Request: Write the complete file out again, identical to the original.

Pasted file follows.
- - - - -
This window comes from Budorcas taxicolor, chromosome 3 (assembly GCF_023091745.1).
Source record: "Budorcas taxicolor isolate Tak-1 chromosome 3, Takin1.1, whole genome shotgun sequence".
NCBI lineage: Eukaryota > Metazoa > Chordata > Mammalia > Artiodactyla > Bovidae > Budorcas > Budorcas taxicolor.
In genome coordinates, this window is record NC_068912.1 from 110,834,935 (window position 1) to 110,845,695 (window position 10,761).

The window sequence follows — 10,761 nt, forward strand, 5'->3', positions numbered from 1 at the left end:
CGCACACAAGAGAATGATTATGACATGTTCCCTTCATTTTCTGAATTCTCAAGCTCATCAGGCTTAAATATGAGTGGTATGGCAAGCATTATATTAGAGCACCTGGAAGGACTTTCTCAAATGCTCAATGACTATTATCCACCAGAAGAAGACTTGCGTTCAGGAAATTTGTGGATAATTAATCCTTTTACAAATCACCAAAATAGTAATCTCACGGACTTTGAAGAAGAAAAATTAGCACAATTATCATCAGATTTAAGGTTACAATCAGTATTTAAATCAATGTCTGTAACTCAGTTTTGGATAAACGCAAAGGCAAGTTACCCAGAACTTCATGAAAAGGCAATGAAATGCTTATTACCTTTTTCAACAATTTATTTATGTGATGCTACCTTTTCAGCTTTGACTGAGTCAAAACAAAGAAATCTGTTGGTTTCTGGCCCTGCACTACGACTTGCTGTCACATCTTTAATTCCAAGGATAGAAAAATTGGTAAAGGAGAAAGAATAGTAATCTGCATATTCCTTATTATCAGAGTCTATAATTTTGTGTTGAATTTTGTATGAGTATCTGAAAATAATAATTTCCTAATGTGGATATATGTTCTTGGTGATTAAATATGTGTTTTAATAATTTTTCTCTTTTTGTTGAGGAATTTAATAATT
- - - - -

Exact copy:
This window comes from Budorcas taxicolor, chromosome 3 (assembly GCF_023091745.1).
Source record: "Budorcas taxicolor isolate Tak-1 chromosome 3, Takin1.1, whole genome shotgun sequence".
NCBI lineage: Eukaryota > Metazoa > Chordata > Mammalia > Artiodactyla > Bovidae > Budorcas > Budorcas taxicolor.
In genome coordinates, this window is record NC_068912.1 from 110,834,935 (window position 1) to 110,845,695 (window position 10,761).

The window sequence follows — 10,761 nt, forward strand, 5'->3', positions numbered from 1 at the left end:
CGCACACAAGAGAATGATTATGACATGTTCCCTTCATTTTCTGAATTCTCAAGCTCATCAGGCTTAAATATGAGTGGTATGGCAAGCATTATATTAGAGCACCTGGAAGGACTTTCTCAAATGCTCAATGACTATTATCCACCAGAAGAAGACTTGCGTTCAGGAAATTTGTGGATAATTAATCCTTTTACAAATCACCAAAATAGTAATCTCACGGACTTTGAAGAAGAAAAATTAGCACAATTATCATCAGATTTAAGGTTACAATCAGTATTTAAATCAATGTCTGTAACTCAGTTTTGGATAAACGCAAAGGCAAGTTACCCAGAACTTCATGAAAAGGCAATGAAATGCTTATTACCTTTTTCAACAATTTATTTATGTGATGCTACCTTTTCAGCTTTGACTGAGTCAAAACAAAGAAATCTGTTGGTTTCTGGCCCTGCACTACGACTTGCTGTCACATCTTTAATTCCAAGGATAGAAAAATTGGTAAAGGAGAAAGAATAGTAATCTGCATATTCCTTATTATCAGAGTCTATAATTTTGTGTTGAATTTTGTATGAGTATCTGAAAATAATAATTTCCTAATGTGGATATATGTTCTTGGTGATTAAATATGTGTTTTAATAATTTTTCTCTTTTTGTTGAGGAATTTAATAATT